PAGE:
Of all the chart styles and trading styles I’ve used in my years of trading, Point & Figure is by far the least stressful and most profitable I’ve ever used. Point & Figure, for a trader, I believe, is the most stress-free form of charting available.
There is no need for economic reports or balance sheets. Point & Figure is concise, logical, and it eliminates guesswork and emotion. It is the most scientific and fact-based chart form. From an analysis perspective, I believe chart forms that include time, volume, and price are superior to Point & Figure (Japanese Candlesticks and American Bar Charts). From a trading perspective, Point & Figure is superior to all. I believe this because trading is an emotional career, and the more we can filter out the stimuli that cause emotional reactions, the better traders we become.
This section will review common patterns and strategies for Point & Figure charts. These are limited to 3-box reversal charts. I have debated whether to write about 1-box and 2-box reversal charts, but I have decided against it. The reason is that I do not use them, I stick with 3-box reversal charts only for Forex markets.
The following are chart patterns, as described in the books I’ve identified as sources at the end of these articles. Many of these patterns I’m going to show are from Dahlquist and Kirkpatrick’s phenomenal book, Technical Analysis – The Complete Resource for Financial Market Technicians (3rd Edition). If you want to get an understanding of how vital and powerful Point & Figure is, compare the size of the Point & Figure chapter against all the other sections in that book (consequently, that book is part of the required reading for the CMT certification.
I have ping-ponged the idea of skipping some of the patterns in Dahlquist’s and Kirkpatrick’s book because some of the patterns were determined to be ineffective in their cited research. The sources Kirkpatrick and Dahlquist’s reference showed pattern results in equity markets. Equity markets and Forex markets are not the same, so while some of the patterns described in Technical Analysis indicate they should be ignored, I am going to include them because they may work better in Forex markets. You will find this a constant throughout technical analysis literature: the positive expectancies of patterns, strategies, and theories have almost exclusively been tested in equity markets.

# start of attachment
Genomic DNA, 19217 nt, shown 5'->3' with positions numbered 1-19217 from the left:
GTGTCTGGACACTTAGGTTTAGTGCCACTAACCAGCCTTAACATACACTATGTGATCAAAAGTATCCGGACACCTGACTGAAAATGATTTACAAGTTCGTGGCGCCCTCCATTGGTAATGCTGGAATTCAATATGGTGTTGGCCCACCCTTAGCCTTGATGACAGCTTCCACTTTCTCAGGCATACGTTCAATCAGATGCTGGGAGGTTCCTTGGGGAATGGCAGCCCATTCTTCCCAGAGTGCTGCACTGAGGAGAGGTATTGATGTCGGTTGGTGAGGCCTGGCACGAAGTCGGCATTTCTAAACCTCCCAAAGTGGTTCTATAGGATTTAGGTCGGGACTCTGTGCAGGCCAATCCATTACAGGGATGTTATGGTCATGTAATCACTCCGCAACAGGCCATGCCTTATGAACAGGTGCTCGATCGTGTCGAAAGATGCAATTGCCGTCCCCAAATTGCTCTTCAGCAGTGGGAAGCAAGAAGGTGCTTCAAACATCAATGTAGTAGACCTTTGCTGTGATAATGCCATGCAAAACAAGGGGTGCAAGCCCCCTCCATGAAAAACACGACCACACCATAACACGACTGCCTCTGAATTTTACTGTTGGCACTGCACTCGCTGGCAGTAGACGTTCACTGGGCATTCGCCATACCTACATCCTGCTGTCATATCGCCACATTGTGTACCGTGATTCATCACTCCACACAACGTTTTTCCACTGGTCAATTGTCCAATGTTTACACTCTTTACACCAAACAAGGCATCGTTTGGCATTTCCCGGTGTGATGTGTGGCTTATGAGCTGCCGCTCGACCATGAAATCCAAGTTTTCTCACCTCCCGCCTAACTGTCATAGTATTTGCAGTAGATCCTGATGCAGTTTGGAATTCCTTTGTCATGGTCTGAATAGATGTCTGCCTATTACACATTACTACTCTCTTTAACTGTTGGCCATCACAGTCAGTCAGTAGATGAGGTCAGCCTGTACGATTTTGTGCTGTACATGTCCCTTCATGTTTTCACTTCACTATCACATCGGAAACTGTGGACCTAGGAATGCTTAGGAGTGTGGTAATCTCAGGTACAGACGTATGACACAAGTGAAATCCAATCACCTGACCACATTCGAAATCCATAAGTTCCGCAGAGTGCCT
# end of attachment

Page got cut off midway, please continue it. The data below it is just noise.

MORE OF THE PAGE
I am starting off our study with a pattern that you will frequently encounter. Trying to avoid them is near impossible, but because losses are extremely limited in Point & Figure, even successive traps generate minimal losses compared to gains. But I believe it is imperative to understand that traps do occur, they can be frequent, and you will have to get used to them. There are two types of traps, bull traps, and bear traps. Traps occur when a breakout from a multiple top or bottom creates an entry, but price changes direction, and the next column generates a trade entry on the opposite side of the trade.
Bull Trap: Bull traps occur when price breaks a multiple top and creates a buy entry, but then the X column reverses to an O column that creates a new short entry.
Bear Trap: Bear traps occur when price breaks a multiple bottom and creates a short entry, but then the O column reverses to an X column that creates a new buy entry.
A rising bottom pattern may look like a regular double top pattern, but it is different. It is different because of the columns of Os in this pattern. The Rising Bottoms pattern has at least four columns with sequential higher lows. The last O column must have a higher low than the first column of Os, and the previous X column must have a higher low than the first X column. The long entry occurs when the double top is broken.